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Keywords:

  • conceptual models;
  • perceptual models;
  • catchment form;
  • function;
  • hypothesis testing;
  • model interpretation;
  • top-down;
  • bottom-up;
  • SUPERFLEX

Abstract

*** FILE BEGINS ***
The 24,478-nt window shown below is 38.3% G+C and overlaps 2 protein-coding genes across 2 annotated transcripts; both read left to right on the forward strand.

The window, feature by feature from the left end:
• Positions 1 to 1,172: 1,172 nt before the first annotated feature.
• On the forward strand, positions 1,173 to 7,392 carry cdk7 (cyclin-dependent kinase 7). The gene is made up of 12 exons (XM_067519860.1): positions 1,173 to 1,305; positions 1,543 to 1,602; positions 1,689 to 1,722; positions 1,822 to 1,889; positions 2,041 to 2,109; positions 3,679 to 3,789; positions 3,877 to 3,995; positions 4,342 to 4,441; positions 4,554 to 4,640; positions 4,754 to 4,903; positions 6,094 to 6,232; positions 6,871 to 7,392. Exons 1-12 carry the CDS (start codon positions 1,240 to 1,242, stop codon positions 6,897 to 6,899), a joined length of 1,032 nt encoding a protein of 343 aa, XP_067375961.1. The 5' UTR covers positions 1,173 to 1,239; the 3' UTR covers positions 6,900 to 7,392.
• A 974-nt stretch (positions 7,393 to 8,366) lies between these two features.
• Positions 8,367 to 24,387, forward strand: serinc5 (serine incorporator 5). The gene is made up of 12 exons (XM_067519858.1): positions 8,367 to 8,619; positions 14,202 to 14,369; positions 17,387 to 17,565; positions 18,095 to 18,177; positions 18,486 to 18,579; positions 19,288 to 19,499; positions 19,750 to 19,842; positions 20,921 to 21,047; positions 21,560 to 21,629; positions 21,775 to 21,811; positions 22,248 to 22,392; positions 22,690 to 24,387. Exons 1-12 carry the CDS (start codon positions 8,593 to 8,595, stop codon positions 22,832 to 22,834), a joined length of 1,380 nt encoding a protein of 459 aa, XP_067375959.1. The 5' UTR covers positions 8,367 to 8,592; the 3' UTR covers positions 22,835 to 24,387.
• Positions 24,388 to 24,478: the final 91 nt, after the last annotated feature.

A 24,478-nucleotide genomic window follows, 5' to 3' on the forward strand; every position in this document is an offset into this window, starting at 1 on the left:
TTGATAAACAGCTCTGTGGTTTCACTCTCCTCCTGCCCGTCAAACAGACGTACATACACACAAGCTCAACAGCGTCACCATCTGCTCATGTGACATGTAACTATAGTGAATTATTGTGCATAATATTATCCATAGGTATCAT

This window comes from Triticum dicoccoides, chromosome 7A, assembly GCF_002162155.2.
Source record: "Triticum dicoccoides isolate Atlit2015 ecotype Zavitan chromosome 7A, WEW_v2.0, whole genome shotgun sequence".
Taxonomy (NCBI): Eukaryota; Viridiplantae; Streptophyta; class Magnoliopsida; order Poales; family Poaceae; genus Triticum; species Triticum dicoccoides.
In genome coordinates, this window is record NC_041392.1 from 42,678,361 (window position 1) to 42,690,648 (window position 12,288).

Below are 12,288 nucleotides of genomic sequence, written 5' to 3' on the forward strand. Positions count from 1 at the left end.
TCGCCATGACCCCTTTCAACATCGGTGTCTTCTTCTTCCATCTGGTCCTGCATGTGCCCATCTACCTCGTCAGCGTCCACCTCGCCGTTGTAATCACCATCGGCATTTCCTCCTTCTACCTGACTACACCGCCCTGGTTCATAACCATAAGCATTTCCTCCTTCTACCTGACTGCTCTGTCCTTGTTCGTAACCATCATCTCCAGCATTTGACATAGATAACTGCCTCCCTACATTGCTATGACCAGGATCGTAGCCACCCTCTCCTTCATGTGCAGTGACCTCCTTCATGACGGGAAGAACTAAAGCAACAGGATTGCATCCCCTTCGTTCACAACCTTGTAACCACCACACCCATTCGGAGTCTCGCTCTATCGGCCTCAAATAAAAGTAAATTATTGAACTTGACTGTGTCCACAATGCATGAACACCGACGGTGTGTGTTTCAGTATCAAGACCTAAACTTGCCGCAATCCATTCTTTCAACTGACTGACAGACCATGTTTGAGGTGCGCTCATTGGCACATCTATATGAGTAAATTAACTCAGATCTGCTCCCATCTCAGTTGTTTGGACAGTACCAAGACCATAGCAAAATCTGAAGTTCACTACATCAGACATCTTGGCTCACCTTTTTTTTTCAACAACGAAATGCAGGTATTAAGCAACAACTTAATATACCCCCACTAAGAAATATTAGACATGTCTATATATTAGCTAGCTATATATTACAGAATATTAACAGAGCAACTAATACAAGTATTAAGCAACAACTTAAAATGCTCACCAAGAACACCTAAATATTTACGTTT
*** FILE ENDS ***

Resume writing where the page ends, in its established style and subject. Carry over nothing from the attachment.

This study investigates the possible correspondence between catchment structure, as represented by perceptual hydrological models developed from fieldwork investigations, and mathematical model structures, selected on the basis of reproducing observed catchment hydrographs. Three Luxembourgish headwater catchments are considered, where previous fieldwork suggested distinct flow-generating mechanisms and hydrological dynamics. A set of lumped conceptual model structures are hypothesized and implemented using the SUPERFLEX framework. Following parameter calibration, the model performance is examined in terms of predictive accuracy, quantification of uncertainty, and the ability to reproduce the flow–duration curve signature. Our key research question is whether differences in the performance of the conceptual model structures can be interpreted based on the dominant catchment processes suggested from fieldwork investigations. For example, we propose that the permeable bedrock and the presence of multiple aquifers in the Huewelerbach catchment may explain the superior performance of model structures with storage elements connected in parallel. Conversely, model structures with serial connections perform better in the Weierbach and Wollefsbach catchments, which are characterized by impermeable bedrock and dominated by lateral flow. The presence of threshold dynamics in the Weierbach and Wollefsbach catchments may favour nonlinear models, while the smoother dynamics of the larger Huewelerbach catchment were suitably reproduced by linear models. It is also shown how hydrologically distinct processes can be effectively described by the same mathematical model components. Major research questions are reviewed, including the correspondence between hydrological processes at different levels of scale and how best to synthesize the experimentalist's and modeller's perspectives. Copyright © 2013 John Wiley & Sons, Ltd.